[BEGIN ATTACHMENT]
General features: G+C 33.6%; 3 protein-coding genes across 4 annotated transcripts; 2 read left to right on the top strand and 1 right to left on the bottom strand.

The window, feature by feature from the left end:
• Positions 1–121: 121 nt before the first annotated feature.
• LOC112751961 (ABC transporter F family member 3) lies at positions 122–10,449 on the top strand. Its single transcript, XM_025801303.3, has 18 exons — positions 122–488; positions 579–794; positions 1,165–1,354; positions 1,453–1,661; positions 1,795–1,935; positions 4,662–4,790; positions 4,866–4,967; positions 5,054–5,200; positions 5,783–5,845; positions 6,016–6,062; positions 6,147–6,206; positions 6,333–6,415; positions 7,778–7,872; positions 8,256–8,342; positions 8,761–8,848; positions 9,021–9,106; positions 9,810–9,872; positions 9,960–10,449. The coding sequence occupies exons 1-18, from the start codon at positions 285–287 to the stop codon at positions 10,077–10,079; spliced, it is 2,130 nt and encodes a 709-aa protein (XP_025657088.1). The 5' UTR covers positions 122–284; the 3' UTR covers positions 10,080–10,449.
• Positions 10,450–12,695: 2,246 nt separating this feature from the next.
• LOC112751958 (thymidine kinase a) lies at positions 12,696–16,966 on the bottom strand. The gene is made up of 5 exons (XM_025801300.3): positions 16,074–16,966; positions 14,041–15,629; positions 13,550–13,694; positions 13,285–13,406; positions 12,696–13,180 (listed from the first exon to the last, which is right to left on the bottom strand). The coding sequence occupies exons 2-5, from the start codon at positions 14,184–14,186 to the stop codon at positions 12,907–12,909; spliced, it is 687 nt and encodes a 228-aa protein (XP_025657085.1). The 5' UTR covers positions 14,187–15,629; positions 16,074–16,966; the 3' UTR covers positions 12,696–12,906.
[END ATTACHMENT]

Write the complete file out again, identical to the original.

General features: G+C 33.6%; 3 protein-coding genes across 4 annotated transcripts; 2 read left to right on the top strand and 1 right to left on the bottom strand.

The window, feature by feature from the left end:
• Positions 1–121: 121 nt before the first annotated feature.
• LOC112751961 (ABC transporter F family member 3) lies at positions 122–10,449 on the top strand. Its single transcript, XM_025801303.3, has 18 exons — positions 122–488; positions 579–794; positions 1,165–1,354; positions 1,453–1,661; positions 1,795–1,935; positions 4,662–4,790; positions 4,866–4,967; positions 5,054–5,200; positions 5,783–5,845; positions 6,016–6,062; positions 6,147–6,206; positions 6,333–6,415; positions 7,778–7,872; positions 8,256–8,342; positions 8,761–8,848; positions 9,021–9,106; positions 9,810–9,872; positions 9,960–10,449. The coding sequence occupies exons 1-18, from the start codon at positions 285–287 to the stop codon at positions 10,077–10,079; spliced, it is 2,130 nt and encodes a 709-aa protein (XP_025657088.1). The 5' UTR covers positions 122–284; the 3' UTR covers positions 10,080–10,449.
• Positions 10,450–12,695: 2,246 nt separating this feature from the next.
• LOC112751958 (thymidine kinase a) lies at positions 12,696–16,966 on the bottom strand. The gene is made up of 5 exons (XM_025801300.3): positions 16,074–16,966; positions 14,041–15,629; positions 13,550–13,694; positions 13,285–13,406; positions 12,696–13,180 (listed from the first exon to the last, which is right to left on the bottom strand). The coding sequence occupies exons 2-5, from the start codon at positions 14,184–14,186 to the stop codon at positions 12,907–12,909; spliced, it is 687 nt and encodes a 228-aa protein (XP_025657085.1). The 5' UTR covers positions 14,187–15,629; positions 16,074–16,966; the 3' UTR covers positions 12,696–12,906.